Why Bloomberg’s super PAC won’t be able to reshape Congress
In a race defined by gun-control issues, former state Rep. Robin Kelly’s landslide win Tuesday spawned a narrative that the special-election Democratic primary in a Chicago-area House district is illustrative of larger national trends. Some pundits argued it signifies the declining influence of the National Rifle Association and the elevated ability of New York City Mayor Michael Bloomberg to boost his preferred candidates to power and a warning to pro-gun Democrats.
But the sweeping parallels drawn from Tuesday’s election don’t take into account a myriad of factors that made Kelly’s race unique. …
The district: Illinois’ 2nd District is no one’s idea of a battleground, giving President Obama nearly 81 percent of its vote in 2012. It’s also based in the violence-wracked South Side of Chicago, making gun-control arguments particularly salient. It stands to reason that the NRA lacked influence here, just as the Sierra Club wouldn’t expect to back a winner in a West Virginia Republican primary. In addition, the expensive airtime in the Chicago media market magnified the impact of Bloomberg’s money. Given the limited time frame of a special election, the candidates’ abbreviated fundraising made the insertion of outside money a bigger factor than it would be in a normal election cycle.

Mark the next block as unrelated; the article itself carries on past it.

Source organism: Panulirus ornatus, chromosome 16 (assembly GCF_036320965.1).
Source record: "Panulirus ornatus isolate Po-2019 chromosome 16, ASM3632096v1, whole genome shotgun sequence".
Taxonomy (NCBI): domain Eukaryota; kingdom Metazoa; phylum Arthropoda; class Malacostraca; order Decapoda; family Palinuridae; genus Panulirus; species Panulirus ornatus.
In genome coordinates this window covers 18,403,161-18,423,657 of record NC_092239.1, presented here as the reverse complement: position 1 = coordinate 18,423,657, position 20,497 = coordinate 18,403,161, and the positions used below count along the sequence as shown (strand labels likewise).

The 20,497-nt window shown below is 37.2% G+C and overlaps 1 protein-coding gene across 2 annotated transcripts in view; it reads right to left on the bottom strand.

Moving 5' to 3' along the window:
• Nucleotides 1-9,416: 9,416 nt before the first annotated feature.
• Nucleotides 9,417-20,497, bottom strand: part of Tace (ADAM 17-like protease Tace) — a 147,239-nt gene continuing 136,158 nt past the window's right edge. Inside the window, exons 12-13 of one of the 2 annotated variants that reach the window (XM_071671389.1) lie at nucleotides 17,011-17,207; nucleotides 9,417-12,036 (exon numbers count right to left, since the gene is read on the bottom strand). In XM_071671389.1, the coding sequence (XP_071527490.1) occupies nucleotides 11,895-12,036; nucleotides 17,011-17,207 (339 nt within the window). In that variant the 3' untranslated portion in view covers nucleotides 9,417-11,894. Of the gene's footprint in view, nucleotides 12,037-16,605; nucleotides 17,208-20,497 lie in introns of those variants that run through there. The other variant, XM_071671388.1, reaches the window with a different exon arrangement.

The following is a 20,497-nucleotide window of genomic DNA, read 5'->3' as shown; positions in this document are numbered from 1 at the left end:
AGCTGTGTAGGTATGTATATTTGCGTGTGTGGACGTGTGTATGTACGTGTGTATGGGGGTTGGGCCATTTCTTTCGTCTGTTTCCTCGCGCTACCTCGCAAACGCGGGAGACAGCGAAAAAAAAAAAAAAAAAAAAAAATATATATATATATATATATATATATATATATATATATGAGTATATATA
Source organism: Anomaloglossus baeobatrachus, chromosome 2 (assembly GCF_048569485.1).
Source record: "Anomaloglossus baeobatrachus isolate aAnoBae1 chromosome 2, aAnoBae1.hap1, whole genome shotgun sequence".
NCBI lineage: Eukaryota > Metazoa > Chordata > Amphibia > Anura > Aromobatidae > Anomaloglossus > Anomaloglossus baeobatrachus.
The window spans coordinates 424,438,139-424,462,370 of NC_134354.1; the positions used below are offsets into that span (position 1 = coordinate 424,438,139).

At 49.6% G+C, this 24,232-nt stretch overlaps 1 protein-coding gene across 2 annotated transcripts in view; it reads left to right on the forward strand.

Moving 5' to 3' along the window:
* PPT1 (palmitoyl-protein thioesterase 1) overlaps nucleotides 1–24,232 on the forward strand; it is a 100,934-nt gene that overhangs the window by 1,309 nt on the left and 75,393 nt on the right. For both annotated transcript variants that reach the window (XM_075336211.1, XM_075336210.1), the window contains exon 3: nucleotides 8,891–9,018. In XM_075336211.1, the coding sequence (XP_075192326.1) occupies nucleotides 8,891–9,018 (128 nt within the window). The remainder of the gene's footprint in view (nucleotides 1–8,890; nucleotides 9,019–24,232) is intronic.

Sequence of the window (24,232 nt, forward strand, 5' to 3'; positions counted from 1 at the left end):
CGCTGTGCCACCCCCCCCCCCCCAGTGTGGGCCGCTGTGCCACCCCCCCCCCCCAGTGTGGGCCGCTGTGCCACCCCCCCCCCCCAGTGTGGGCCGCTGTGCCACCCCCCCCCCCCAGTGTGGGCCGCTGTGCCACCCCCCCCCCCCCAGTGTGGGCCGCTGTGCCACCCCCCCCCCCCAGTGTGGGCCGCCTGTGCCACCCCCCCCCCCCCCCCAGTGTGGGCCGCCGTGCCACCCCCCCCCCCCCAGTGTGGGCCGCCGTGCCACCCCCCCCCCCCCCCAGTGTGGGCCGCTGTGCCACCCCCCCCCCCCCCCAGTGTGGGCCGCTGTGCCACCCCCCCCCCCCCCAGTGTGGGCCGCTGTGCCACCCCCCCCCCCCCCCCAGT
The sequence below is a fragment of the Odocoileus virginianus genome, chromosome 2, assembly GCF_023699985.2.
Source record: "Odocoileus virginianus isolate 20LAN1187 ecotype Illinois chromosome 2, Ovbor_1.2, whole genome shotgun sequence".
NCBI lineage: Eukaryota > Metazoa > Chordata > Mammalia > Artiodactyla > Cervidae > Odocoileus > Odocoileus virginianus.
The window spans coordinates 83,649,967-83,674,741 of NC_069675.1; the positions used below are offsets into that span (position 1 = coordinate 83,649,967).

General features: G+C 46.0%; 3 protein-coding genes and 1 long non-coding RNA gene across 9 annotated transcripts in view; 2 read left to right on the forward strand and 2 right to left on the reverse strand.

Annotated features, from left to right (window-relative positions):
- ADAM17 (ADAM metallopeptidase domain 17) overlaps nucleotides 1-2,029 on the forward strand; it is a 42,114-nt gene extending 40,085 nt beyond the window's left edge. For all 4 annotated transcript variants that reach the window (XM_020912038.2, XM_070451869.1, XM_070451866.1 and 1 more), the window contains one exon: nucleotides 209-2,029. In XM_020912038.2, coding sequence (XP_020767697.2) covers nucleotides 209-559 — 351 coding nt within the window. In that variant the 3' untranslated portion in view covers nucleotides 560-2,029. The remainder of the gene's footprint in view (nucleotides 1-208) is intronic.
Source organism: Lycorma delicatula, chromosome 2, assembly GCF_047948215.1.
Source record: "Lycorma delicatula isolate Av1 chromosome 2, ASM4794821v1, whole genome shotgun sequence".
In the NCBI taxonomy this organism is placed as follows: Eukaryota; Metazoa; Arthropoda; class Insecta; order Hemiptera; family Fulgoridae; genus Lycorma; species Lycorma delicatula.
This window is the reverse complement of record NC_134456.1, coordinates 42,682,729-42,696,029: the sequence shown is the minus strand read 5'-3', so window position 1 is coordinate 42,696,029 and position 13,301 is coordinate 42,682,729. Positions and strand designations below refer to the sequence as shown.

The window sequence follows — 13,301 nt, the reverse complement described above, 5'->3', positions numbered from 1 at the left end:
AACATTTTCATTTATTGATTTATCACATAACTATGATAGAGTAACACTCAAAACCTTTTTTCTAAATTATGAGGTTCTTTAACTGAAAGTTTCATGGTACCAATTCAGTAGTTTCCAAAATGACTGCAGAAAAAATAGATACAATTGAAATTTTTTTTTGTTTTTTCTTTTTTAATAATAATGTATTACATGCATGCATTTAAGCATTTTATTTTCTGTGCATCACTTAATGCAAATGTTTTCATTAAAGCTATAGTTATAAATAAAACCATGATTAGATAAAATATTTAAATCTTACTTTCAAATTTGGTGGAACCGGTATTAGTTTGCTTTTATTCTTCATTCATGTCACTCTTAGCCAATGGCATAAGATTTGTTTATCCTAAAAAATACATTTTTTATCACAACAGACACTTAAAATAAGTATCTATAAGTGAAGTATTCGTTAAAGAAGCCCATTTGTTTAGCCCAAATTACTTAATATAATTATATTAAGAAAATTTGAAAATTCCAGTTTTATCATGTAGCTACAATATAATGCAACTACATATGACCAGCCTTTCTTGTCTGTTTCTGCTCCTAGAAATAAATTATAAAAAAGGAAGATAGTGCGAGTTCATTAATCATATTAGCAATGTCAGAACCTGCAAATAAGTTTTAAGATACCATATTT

The candidate: Kelly’s win was notable because she defeated former Rep. Debbie Halvorson, the early favorite in the race. Halvorson’s front-runner status and pro-gun stances are what prompted Bloomberg to get involved. But, as Slate’s David Weigel points out, Halvorson only earned 24 percent of the vote in a 2012 primary with then-Rep. Jesse Jackson Jr., the seat’s former occupant. Unlike many of Bloomberg’s potential targets, Halvorson was not an entrenched incumbent with strong allies in the House and local political circles.